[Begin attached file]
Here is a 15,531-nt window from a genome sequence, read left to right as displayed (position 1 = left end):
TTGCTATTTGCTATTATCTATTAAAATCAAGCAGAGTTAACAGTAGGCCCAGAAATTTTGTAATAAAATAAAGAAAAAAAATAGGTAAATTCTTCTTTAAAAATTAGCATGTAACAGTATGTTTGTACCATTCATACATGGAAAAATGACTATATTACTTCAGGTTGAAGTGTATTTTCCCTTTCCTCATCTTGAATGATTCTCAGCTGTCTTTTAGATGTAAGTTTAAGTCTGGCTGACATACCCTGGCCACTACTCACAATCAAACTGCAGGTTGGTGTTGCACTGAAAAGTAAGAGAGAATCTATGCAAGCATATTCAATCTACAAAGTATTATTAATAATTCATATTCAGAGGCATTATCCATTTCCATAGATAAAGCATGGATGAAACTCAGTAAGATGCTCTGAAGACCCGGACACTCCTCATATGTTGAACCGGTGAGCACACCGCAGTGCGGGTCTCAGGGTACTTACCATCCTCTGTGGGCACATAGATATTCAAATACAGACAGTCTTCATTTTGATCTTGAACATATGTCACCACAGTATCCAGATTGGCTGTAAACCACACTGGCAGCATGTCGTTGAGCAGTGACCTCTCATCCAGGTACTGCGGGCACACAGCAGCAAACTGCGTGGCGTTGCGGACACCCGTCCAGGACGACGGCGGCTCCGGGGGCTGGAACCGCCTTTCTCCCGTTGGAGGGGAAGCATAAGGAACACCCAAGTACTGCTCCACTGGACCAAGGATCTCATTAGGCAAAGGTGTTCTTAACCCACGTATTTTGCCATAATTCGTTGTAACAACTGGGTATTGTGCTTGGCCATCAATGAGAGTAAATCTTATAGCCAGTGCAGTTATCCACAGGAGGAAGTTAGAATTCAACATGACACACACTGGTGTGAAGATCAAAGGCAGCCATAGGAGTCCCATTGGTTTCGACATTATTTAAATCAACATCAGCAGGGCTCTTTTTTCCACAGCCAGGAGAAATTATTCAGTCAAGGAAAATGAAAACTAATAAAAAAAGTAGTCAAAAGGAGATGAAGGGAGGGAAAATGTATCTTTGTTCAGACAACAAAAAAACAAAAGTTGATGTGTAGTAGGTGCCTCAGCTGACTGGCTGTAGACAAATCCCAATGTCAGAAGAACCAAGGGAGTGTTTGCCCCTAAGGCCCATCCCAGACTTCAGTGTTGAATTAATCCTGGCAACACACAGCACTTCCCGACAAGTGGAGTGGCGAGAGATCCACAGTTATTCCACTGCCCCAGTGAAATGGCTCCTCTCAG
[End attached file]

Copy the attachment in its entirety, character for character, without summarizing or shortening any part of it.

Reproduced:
Here is a 15,531-nt window from a genome sequence, read left to right as displayed (position 1 = left end):
TTGCTATTTGCTATTATCTATTAAAATCAAGCAGAGTTAACAGTAGGCCCAGAAATTTTGTAATAAAATAAAGAAAAAAAATAGGTAAATTCTTCTTTAAAAATTAGCATGTAACAGTATGTTTGTACCATTCATACATGGAAAAATGACTATATTACTTCAGGTTGAAGTGTATTTTCCCTTTCCTCATCTTGAATGATTCTCAGCTGTCTTTTAGATGTAAGTTTAAGTCTGGCTGACATACCCTGGCCACTACTCACAATCAAACTGCAGGTTGGTGTTGCACTGAAAAGTAAGAGAGAATCTATGCAAGCATATTCAATCTACAAAGTATTATTAATAATTCATATTCAGAGGCATTATCCATTTCCATAGATAAAGCATGGATGAAACTCAGTAAGATGCTCTGAAGACCCGGACACTCCTCATATGTTGAACCGGTGAGCACACCGCAGTGCGGGTCTCAGGGTACTTACCATCCTCTGTGGGCACATAGATATTCAAATACAGACAGTCTTCATTTTGATCTTGAACATATGTCACCACAGTATCCAGATTGGCTGTAAACCACACTGGCAGCATGTCGTTGAGCAGTGACCTCTCATCCAGGTACTGCGGGCACACAGCAGCAAACTGCGTGGCGTTGCGGACACCCGTCCAGGACGACGGCGGCTCCGGGGGCTGGAACCGCCTTTCTCCCGTTGGAGGGGAAGCATAAGGAACACCCAAGTACTGCTCCACTGGACCAAGGATCTCATTAGGCAAAGGTGTTCTTAACCCACGTATTTTGCCATAATTCGTTGTAACAACTGGGTATTGTGCTTGGCCATCAATGAGAGTAAATCTTATAGCCAGTGCAGTTATCCACAGGAGGAAGTTAGAATTCAACATGACACACACTGGTGTGAAGATCAAAGGCAGCCATAGGAGTCCCATTGGTTTCGACATTATTTAAATCAACATCAGCAGGGCTCTTTTTTCCACAGCCAGGAGAAATTATTCAGTCAAGGAAAATGAAAACTAATAAAAAAAGTAGTCAAAAGGAGATGAAGGGAGGGAAAATGTATCTTTGTTCAGACAACAAAAAAACAAAAGTTGATGTGTAGTAGGTGCCTCAGCTGACTGGCTGTAGACAAATCCCAATGTCAGAAGAACCAAGGGAGTGTTTGCCCCTAAGGCCCATCCCAGACTTCAGTGTTGAATTAATCCTGGCAACACACAGCACTTCCCGACAAGTGGAGTGGCGAGAGATCCACAGTTATTCCACTGCCCCAGTGAAATGGCTCCTCTCAG